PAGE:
Permaculture Garden and Greenhouse Outside of Music and Science Building

Site Plan

Read more about the project on the AIA website here.





Grant High School Community Garden

6 04 2012

The Environmental Club at Grant High School in Northeast Portland is in the process of establishing a Community Garden and a Learning Garden in the front of the school. Their inspiration for the gardens came from a desire to give back to the local community, provide fresh food from the garden to the cafeteria, and learn about sustainable agriculture. The students received a grant from State Farm and have teamed up with Portland Community Gardens to make their dream a reality. The Environmental Club enlisted the help of GreenWorks to create a design for the garden that would be aesthetically pleasing to the surrounding community, include two ADA accessible plots, and maximize the available garden space.

Grant High School Community Garden Design

The gardens are located in front of the school in the NE corner of the existing lawn on NE 36th Avenue. Portland Community Gardens will assign the community garden plots on a first come first served basis. The learning garden will be maintained by the environmental club and sustainable agriculture classes as well as the biology, special education and Japanese departments.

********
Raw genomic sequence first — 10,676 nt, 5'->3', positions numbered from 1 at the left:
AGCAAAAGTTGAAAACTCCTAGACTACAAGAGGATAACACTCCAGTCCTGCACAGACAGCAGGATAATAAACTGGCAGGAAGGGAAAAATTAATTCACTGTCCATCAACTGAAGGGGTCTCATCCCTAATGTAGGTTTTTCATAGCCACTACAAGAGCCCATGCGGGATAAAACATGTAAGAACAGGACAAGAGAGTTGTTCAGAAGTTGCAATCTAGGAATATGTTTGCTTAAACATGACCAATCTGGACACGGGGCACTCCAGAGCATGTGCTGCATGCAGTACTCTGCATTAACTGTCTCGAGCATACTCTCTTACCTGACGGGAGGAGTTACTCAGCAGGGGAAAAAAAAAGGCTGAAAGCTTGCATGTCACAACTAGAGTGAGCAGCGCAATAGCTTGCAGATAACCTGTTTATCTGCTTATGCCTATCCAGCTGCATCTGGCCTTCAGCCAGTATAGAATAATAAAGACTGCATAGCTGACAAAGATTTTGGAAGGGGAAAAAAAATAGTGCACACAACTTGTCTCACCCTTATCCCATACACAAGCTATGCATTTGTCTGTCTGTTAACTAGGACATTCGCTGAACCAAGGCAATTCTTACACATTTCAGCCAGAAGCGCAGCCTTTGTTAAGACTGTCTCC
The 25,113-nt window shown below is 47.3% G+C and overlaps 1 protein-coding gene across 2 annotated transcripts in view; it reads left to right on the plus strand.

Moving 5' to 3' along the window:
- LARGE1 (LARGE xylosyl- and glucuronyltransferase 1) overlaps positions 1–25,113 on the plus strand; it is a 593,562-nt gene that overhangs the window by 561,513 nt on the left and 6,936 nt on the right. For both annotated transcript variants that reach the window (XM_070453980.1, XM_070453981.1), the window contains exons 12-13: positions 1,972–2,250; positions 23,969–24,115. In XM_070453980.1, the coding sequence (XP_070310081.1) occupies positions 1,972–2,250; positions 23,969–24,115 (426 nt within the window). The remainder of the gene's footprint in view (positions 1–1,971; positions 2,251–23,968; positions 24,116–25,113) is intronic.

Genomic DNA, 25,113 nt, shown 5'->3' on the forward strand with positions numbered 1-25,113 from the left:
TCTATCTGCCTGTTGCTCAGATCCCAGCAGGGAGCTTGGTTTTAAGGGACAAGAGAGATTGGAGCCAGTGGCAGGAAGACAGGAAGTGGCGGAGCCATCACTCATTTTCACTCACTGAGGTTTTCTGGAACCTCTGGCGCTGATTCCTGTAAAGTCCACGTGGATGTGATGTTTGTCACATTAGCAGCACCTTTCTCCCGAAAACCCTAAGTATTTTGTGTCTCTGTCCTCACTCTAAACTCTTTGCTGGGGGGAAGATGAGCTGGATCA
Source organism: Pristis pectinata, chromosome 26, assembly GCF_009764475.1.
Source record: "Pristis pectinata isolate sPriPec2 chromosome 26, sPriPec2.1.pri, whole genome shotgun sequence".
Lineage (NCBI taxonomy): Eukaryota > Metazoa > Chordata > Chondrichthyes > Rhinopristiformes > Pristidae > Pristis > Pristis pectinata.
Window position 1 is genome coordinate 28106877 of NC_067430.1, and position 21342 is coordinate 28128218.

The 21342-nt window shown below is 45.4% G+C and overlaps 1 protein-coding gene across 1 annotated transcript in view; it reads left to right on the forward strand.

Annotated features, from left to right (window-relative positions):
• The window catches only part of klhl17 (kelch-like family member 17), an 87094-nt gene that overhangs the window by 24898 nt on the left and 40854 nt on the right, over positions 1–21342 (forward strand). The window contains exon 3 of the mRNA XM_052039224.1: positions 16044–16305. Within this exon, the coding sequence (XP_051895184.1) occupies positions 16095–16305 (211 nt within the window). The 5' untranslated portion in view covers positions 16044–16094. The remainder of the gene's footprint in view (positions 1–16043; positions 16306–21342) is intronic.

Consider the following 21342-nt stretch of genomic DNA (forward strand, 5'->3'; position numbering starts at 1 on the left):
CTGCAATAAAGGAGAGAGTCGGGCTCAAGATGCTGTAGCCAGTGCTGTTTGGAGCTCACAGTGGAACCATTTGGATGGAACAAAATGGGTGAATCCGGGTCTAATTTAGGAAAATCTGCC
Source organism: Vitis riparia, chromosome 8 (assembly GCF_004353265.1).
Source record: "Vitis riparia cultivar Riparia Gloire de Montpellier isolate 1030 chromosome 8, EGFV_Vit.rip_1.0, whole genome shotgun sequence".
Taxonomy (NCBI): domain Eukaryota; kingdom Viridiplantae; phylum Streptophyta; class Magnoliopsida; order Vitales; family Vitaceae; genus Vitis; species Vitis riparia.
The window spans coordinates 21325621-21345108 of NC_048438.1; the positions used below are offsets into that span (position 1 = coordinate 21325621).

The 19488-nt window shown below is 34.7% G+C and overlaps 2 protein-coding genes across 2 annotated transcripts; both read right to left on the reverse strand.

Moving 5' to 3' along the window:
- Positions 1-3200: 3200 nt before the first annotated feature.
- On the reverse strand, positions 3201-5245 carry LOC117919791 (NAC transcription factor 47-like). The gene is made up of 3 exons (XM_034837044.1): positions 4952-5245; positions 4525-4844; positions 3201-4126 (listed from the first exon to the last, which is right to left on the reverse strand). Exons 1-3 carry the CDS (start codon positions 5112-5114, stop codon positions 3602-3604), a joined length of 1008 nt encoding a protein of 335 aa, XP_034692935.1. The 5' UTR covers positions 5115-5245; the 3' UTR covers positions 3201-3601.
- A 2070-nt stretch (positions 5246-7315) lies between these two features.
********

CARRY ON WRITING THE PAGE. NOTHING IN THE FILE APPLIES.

On February 16th the Environmental Club and Portland Community Gardens held a Town Hall event where they invited the local community to ask questions and express their concerns about the garden. The attendees voiced an enormous amount of support and enthusiasm for the project. Neighbors are eager to get a spot secured and start gardening!

Two members of the Environmental Club build raised beds for the Learning Garden

GreenWorks was honored to contribute to the creation of the Grant High School Community and Learning Gardens. The Environmental Club has been working on the garden’s implementation for over a year now, coming up against many set-backs and logistical road blocks. They are truly a remarkable group of students who simply wanted to give back to the surrounding community, supply their cafeteria with fresh and healthy food and provide an opportunity for future students to learn about sustainable agriculture.  Follow the Grant High School Community Garden blog here.

Students planting garlic in their classroom nursery in preparation for the upcoming growing season